Writer / Tia Nielsen   Photos / Dann Veldkamp

Eleven-year-old Greg Dannemiller was excited when his parents, David and Helen, opened a hardware store on State Road 135 in 1972. Full of gleaming machines oozing with power, intriguing tools and all manner of nuts, bolts and screws, what kid wouldn’t be eager to explore all those fascinating metallic creations?

The original Dannemiller Hardware Store and Service Center was located at the junction of State Road 135 and Main Street in White River Township. (Luca Pizza di Roma now stands in that spot.) That first building was small by today’s standards, but at 4,000 square feet, it was noticeable with its solitary sentinel location. When asked what else was on the road then, Greg replied, “Nothing.”

However, Greg’s father saw that it was only a matter of time before the Center Grove area would grow; and they would be there to serve the community.

In 1985, as businesses began to fill in the land gaps, Greg built the family a larger store a quarter mile south on SR 135. Greg spent his days building the store and service center in Greenwood. Then several nights a week, he commuted to West Lafayette for graduate studies at Purdue.

Greg Dannemiller

Greg Dannemiller

Massive shifts in American buying habits over recent decades kept Dannemiller Hardware busily adapting to market conditions. Rather than being all things to all people, they sought to specialize and present opportunity for individuals or businesses to find skilled solutions within their doors.

Greg had left the ownership of his West Lafayette construction company behind in 1993 to join the family business. When his parents retired in 2000, brothers Greg and Jeff took over. In 2005, a second store co-owned by the brothers was opened, with Jeff in charge of daily operations. Southport Lawn & Power store at 7101 Madison Avenue is two miles north of County Line Road in south Indianapolis.

When not one, but two, warehouse-size competitors moved in a stone’s throw away from the SR 135 hardware and service center, the product lines honed in on American built items as much as possible. Although True Value coo-op research advised Greg to focus on lower-end import products from China, as Big Box stores do, he I refused.

“I think it’s important to support the American economy. I didn’t want to support the Chinese economy. At some point, the consumer will have to choose who is going to survive.” Greg points out.

He adds that three things emerged with the recession: “1) Got to have a savings account; 2) we saw more cash transactions; and 3) people began saying, ‘I want better value. I want it to last 10, 15, 20 years.’”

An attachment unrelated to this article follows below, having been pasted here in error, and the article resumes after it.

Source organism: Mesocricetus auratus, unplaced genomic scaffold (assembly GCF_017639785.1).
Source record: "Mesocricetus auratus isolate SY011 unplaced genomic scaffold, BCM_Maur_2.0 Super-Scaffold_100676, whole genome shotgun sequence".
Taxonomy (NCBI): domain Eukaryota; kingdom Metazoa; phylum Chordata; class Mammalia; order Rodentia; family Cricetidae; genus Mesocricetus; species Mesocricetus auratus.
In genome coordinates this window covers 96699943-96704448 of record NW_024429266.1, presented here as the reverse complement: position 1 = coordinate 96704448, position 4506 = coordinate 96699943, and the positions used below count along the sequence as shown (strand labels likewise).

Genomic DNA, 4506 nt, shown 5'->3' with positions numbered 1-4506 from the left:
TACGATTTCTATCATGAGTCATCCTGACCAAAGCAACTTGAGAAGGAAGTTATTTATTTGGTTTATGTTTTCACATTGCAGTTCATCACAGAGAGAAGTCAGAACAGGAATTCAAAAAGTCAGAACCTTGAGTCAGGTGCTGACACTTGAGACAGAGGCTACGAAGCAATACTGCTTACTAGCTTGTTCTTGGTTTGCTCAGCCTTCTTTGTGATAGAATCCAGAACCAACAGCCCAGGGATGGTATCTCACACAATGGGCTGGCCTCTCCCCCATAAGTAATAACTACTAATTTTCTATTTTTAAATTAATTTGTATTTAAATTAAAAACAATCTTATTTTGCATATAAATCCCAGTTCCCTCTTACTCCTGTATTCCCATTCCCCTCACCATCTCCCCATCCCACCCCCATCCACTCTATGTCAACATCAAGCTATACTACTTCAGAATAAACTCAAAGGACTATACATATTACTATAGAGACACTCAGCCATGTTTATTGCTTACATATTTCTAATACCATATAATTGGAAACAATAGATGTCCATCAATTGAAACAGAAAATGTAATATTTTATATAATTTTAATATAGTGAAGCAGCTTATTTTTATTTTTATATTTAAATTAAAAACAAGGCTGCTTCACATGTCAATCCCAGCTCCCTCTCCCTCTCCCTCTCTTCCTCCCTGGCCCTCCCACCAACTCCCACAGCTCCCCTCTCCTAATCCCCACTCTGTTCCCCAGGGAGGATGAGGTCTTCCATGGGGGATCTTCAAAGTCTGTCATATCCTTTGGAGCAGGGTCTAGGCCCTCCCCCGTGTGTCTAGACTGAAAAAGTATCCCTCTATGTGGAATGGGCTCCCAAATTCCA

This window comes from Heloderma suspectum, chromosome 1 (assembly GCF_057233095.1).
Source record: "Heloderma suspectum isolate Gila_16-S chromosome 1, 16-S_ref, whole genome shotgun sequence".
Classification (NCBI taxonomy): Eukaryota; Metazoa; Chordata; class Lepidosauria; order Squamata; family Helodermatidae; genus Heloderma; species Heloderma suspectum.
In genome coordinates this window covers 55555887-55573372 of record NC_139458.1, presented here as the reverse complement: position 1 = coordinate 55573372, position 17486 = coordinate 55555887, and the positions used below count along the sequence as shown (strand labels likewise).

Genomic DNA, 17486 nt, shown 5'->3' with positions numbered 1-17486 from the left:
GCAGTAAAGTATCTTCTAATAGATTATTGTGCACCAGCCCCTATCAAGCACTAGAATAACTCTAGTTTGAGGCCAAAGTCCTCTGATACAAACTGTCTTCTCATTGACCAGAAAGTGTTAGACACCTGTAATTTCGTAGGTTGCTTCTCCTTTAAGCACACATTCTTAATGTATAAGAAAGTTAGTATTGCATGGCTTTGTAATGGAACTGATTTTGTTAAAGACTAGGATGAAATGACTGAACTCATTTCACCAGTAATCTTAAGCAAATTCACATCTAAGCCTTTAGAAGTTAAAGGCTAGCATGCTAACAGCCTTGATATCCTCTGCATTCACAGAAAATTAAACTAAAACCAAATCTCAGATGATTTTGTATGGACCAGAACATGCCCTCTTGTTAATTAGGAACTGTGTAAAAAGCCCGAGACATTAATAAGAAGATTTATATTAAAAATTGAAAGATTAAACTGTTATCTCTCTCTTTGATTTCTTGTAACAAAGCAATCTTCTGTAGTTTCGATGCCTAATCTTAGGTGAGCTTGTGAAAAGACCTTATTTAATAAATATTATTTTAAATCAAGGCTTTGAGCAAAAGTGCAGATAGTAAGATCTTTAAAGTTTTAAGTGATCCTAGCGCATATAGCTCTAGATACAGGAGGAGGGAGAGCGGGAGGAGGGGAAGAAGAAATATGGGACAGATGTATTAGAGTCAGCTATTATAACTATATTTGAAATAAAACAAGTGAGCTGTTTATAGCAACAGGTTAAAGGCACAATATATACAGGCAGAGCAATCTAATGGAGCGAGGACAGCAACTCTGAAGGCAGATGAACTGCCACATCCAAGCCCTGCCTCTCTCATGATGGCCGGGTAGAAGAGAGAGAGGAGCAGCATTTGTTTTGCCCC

Stihl® is one of the durable brand’s Dannemiller sells. “Stihl® requires a certified Stihl® mechanic (on the store’s staff) to sell their product. The same with Echo®.”

“Big-box stores don’t sell the top-of-the-line products. If you don’t have the means to maintain it or can’t get the parts, then people throw out lawn mowers and other power machines every couple of years. We expect the product we sell to last. And then we service the stuff.”

Dannemiller splits its business line 70/30 between power equipment (“Anything with a gas engine.”) and hardware. A notable feature of this type of store is the availability of small items. Rather than having to buy in packages, you can buy what you want in any amount, whether that’s one bolt, or two screws. That is what you can buy. Greg says,” We’ll always carry nuts and bolts.”


In 2013, Dannemiller agreed to sell his store location to Aldi. “It was a good business decision based on the age of the building and a mix of other factors.”

The current store will box up and move after March 1. During the process of securing land and building a new store in the Center Grove area, business will move to the Southport store. Internet sales and assistance by phone will be additional means of staying connected with customers.

With 42 years in the Center Grove community, Greg says people request multiple times daily for his business stay in the area. He aims to locate somewhere Smith Valley and Whiteland Roads.

It appears that the rapid surge of Internet sales and warehouse-size hardware home centers has intensified the usefulness of the expert neighborhood hardware store. People want to trust the advice received and products purchased.

Greg proudly says, “Power equipment sales and service is what we sell.”

Dannemiller True Value Hardware & Service Center

Temporarily operating out of its second store:

Southport Lawn & Power, 7101 Madison Avenue, Indianapolis 46227.

Phone remains the same: 317-888-4109.